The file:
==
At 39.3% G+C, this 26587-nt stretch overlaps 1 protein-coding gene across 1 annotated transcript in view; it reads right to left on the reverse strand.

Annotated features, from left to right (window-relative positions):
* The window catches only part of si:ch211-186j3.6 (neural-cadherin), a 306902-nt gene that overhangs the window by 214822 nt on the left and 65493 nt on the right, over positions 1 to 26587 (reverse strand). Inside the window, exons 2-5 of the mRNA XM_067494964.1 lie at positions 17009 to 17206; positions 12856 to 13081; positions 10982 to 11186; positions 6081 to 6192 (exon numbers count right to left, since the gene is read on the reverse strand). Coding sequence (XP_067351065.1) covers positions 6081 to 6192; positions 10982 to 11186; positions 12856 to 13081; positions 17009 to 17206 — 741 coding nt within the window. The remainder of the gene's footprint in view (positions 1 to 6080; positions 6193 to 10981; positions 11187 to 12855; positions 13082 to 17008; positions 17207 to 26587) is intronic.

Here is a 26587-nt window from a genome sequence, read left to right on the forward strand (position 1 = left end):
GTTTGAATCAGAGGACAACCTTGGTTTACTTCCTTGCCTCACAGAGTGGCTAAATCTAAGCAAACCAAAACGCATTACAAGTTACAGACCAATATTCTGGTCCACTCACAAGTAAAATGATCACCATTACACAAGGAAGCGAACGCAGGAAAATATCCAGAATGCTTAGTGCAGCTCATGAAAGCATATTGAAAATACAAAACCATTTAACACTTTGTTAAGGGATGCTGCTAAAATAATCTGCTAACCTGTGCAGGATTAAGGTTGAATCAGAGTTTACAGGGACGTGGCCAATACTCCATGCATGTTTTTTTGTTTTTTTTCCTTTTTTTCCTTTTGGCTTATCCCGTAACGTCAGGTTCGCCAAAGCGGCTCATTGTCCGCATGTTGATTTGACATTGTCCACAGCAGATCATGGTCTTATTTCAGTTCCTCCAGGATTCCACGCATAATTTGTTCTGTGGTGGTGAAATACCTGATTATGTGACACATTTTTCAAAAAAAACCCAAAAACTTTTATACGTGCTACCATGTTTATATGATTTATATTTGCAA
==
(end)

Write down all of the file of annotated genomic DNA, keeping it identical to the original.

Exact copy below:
At 39.3% G+C, this 26587-nt stretch overlaps 1 protein-coding gene across 1 annotated transcript in view; it reads right to left on the reverse strand.

Annotated features, from left to right (window-relative positions):
* The window catches only part of si:ch211-186j3.6 (neural-cadherin), a 306902-nt gene that overhangs the window by 214822 nt on the left and 65493 nt on the right, over positions 1 to 26587 (reverse strand). Inside the window, exons 2-5 of the mRNA XM_067494964.1 lie at positions 17009 to 17206; positions 12856 to 13081; positions 10982 to 11186; positions 6081 to 6192 (exon numbers count right to left, since the gene is read on the reverse strand). Coding sequence (XP_067351065.1) covers positions 6081 to 6192; positions 10982 to 11186; positions 12856 to 13081; positions 17009 to 17206 — 741 coding nt within the window. The remainder of the gene's footprint in view (positions 1 to 6080; positions 6193 to 10981; positions 11187 to 12855; positions 13082 to 17008; positions 17207 to 26587) is intronic.

Here is a 26587-nt window from a genome sequence, read left to right on the forward strand (position 1 = left end):
GTTTGAATCAGAGGACAACCTTGGTTTACTTCCTTGCCTCACAGAGTGGCTAAATCTAAGCAAACCAAAACGCATTACAAGTTACAGACCAATATTCTGGTCCACTCACAAGTAAAATGATCACCATTACACAAGGAAGCGAACGCAGGAAAATATCCAGAATGCTTAGTGCAGCTCATGAAAGCATATTGAAAATACAAAACCATTTAACACTTTGTTAAGGGATGCTGCTAAAATAATCTGCTAACCTGTGCAGGATTAAGGTTGAATCAGAGTTTACAGGGACGTGGCCAATACTCCATGCATGTTTTTTTGTTTTTTTTCCTTTTTTTCCTTTTGGCTTATCCCGTAACGTCAGGTTCGCCAAAGCGGCTCATTGTCCGCATGTTGATTTGACATTGTCCACAGCAGATCATGGTCTTATTTCAGTTCCTCCAGGATTCCACGCATAATTTGTTCTGTGGTGGTGAAATACCTGATTATGTGACACATTTTTCAAAAAAAACCCAAAAACTTTTATACGTGCTACCATGTTTATATGATTTATATTTGCAA